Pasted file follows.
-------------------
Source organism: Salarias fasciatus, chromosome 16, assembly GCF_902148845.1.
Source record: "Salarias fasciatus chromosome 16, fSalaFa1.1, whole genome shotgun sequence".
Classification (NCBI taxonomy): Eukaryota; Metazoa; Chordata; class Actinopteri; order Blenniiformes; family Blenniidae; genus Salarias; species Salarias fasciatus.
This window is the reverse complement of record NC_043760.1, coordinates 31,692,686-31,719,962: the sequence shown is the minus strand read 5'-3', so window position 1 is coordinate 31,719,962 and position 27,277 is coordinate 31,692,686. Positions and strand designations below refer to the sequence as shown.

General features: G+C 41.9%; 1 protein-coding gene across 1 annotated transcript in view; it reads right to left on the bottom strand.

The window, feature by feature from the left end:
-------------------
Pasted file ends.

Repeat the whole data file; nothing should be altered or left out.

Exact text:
Source organism: Salarias fasciatus, chromosome 16, assembly GCF_902148845.1.
Source record: "Salarias fasciatus chromosome 16, fSalaFa1.1, whole genome shotgun sequence".
Classification (NCBI taxonomy): Eukaryota; Metazoa; Chordata; class Actinopteri; order Blenniiformes; family Blenniidae; genus Salarias; species Salarias fasciatus.
This window is the reverse complement of record NC_043760.1, coordinates 31,692,686-31,719,962: the sequence shown is the minus strand read 5'-3', so window position 1 is coordinate 31,719,962 and position 27,277 is coordinate 31,692,686. Positions and strand designations below refer to the sequence as shown.

General features: G+C 41.9%; 1 protein-coding gene across 1 annotated transcript in view; it reads right to left on the bottom strand.

The window, feature by feature from the left end: